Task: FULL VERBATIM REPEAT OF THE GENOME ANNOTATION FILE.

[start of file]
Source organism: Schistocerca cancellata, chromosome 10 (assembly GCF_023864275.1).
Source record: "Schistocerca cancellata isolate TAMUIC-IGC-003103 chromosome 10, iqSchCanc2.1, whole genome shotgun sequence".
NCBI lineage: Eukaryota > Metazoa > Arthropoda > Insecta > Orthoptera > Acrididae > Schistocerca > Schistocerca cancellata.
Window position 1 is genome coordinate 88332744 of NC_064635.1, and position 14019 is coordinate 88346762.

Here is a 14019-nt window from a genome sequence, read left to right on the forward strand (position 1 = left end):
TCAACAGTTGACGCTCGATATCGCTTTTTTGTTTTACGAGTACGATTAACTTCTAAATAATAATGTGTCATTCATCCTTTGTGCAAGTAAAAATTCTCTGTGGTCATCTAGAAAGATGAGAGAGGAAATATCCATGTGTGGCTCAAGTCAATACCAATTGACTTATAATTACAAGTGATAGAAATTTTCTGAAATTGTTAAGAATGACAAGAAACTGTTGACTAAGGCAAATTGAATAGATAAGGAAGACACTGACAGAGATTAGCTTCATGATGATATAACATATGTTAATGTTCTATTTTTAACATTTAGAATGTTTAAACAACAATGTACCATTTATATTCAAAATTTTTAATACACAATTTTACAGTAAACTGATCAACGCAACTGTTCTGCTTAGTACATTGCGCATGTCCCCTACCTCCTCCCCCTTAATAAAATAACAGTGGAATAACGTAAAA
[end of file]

Source organism: Schistocerca cancellata, chromosome 10 (assembly GCF_023864275.1).
Source record: "Schistocerca cancellata isolate TAMUIC-IGC-003103 chromosome 10, iqSchCanc2.1, whole genome shotgun sequence".
NCBI lineage: Eukaryota > Metazoa > Arthropoda > Insecta > Orthoptera > Acrididae > Schistocerca > Schistocerca cancellata.
Window position 1 is genome coordinate 88332744 of NC_064635.1, and position 14019 is coordinate 88346762.

Here is a 14019-nt window from a genome sequence, read left to right on the forward strand (position 1 = left end):
TCAACAGTTGACGCTCGATATCGCTTTTTTGTTTTACGAGTACGATTAACTTCTAAATAATAATGTGTCATTCATCCTTTGTGCAAGTAAAAATTCTCTGTGGTCATCTAGAAAGATGAGAGAGGAAATATCCATGTGTGGCTCAAGTCAATACCAATTGACTTATAATTACAAGTGATAGAAATTTTCTGAAATTGTTAAGAATGACAAGAAACTGTTGACTAAGGCAAATTGAATAGATAAGGAAGACACTGACAGAGATTAGCTTCATGATGATATAACATATGTTAATGTTCTATTTTTAACATTTAGAATGTTTAAACAACAATGTACCATTTATATTCAAAATTTTTAATACACAATTTTACAGTAAACTGATCAACGCAACTGTTCTGCTTAGTACATTGCGCATGTCCCCTACCTCCTCCCCCTTAATAAAATAACAGTGGAATAACGTAAAA